“We’re seeing a massive movement to the cloud for both personal and business use, which means that IT professionals will be dealing with this technology in some manner daily,” explained Anil Datta, director of Information Technology programs at MCCC. “A recent Forbes study shows that, nationally, seven million cloud computing jobs will be introduced by 2015.”

According to the U.S. Bureau of Labor Statistics’ Occupational Outlook Handbook, computer occupations are expected to grow by 18 percent overall through 2022, with higher growth occurring in industries that provide cloud computing technology. In 2012, the median salary for all computer occupations was $76,270.

Both the Certificate of Completion in Biotechnology and Biomanufacturing and the Certificate in Cloud Computing are slated to begin in fall 2014.

To learn more about Montgomery County Community College’s STEM programs, visit mc3.edu/academics.

Heath Services Program Changes Enhance Pathways to Degree Completion

by Alana J. Mauger

Montgomery County Community College’s Board of Trustees took action Wednesday to approve modifications to the College’s Health Services Management Associate in Applied Science (A.A.S.) and Medical Coding Certificate of Completion programs.

Effective fall 2014, the changes align the programs with industry trends and requirements, while also building clearer pathways to degree completion.

The Health Services Management A.A.S. program is designed to provide graduates with a broad vision of health care management that enables them to seek employment in practices and businesses that employ medical coders. The program modifications remove a nine-credit concentration option in Holistic Health Studies and expand the nine-credit Medical Coding concentration into an 18-credit Medical Coding Certificate of Completion.

The Medical Coding changes expand professional certification options for graduates, depending on their qualifications and background. These include theAmerican Academy of Professional Coders’ Certified Professional Coder (CPC®) exam, as well as the Certified Coding Associate (CCA®) and the Certified Coding Specialist (CCS®).

The modifications also build stackable career pathways toward completion of the Health Services Management A.A.S. degree for students who complete MCCC’s Medical Coding Certificate of Completion, Medical Office Assistant Certificate of Completion, or Medical Assisting Certificate.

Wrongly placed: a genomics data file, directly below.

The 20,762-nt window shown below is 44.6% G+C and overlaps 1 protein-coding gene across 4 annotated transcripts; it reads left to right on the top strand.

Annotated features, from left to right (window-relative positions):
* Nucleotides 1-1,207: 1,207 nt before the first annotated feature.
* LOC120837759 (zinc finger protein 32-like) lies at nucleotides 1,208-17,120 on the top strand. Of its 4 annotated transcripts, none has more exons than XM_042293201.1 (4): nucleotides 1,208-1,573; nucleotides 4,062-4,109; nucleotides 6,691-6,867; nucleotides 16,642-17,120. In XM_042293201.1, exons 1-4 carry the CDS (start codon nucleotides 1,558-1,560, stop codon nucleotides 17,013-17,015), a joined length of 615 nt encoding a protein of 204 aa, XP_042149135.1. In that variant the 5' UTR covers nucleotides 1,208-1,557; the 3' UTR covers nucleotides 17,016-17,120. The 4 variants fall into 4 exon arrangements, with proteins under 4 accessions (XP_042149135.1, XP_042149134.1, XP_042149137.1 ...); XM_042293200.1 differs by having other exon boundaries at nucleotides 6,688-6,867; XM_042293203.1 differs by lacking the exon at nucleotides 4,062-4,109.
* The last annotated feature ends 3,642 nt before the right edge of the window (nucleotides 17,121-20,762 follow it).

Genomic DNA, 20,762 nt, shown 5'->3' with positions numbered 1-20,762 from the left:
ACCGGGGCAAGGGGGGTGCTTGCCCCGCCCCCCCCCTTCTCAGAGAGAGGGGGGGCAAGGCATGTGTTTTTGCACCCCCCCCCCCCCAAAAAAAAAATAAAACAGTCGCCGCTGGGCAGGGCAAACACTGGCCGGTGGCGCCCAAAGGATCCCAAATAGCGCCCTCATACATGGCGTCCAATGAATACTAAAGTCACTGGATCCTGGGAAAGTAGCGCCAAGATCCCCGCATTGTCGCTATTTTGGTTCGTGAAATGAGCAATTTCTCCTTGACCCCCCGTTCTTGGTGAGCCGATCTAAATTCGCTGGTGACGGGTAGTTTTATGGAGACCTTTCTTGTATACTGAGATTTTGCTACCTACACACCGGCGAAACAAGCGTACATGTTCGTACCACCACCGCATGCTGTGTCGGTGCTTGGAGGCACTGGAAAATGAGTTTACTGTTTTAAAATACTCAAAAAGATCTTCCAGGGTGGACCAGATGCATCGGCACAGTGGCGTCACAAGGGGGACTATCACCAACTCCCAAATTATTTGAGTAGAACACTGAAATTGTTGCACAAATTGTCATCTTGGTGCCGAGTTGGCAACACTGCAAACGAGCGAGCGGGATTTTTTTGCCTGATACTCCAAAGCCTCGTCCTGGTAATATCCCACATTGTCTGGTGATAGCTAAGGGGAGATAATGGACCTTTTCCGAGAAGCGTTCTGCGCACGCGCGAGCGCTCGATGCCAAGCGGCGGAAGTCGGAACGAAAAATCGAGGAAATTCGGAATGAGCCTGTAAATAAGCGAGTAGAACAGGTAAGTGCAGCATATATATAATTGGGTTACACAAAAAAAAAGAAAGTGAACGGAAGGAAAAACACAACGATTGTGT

According to the U.S. Bureau of Labor Statistics’ Occupational Outlook Handbook, the demand for qualified medical records and health information administrators is projected to grow by 22 percent through 2022, double the average growth rate for all occupations. The median salary for medical records and health information technicians in 2012 was $34,160, with the top 10 percent of workers earning $56,200.

To learn about programs in the field of Health Sciences at Montgomery County Community College, visit mc3.edu/academics.

MLK Day of Service Kicks off ’50 Acts of Kindness’

by Alana J. Mauger

BLOG DSCF1253Montgomery County Community College (MCCC) students, faculty, staff, alumni and community supporters joined thousands of individuals and organizations across the nation in honoring the legacy of Dr. Martin Luther King Jr. on Jan. 20 for an annual day of service.

Close to 150 participants – the largest turnout since introducing MCCC’s annual college-wide day of service four years ago – volunteered at three sites in Montgomery County: Habitat for Humanity ReStore in East Norriton, Elmwood Park Zoo in Norristown, and Olivet Boys & Girls Club in Pottstown.

“We’re impressed with the turnout,” said Jenna Klaus, assistant director of civic and community engagement. “This is the first year we opened it up to alumni and partnered with an outside organization [AllForGood.org] for sign ups. As a result, we had several community volunteers join us, including 30 students and staff from Penn Christian Academy.”

In addition to honoring King, the day of service also officially kicked off the College’s “50 Acts of Kindness” initiative as part of its 50th anniversary celebration.

“In celebration of our 50th anniversary, we’re organizing 50 acts of community service throughout 2014 – one for every year since the College has been in existence,” explained Klaus.

According to Klaus, more than 35 activities are already on the books, with more being planned by MCCC’s student clubs and organizations.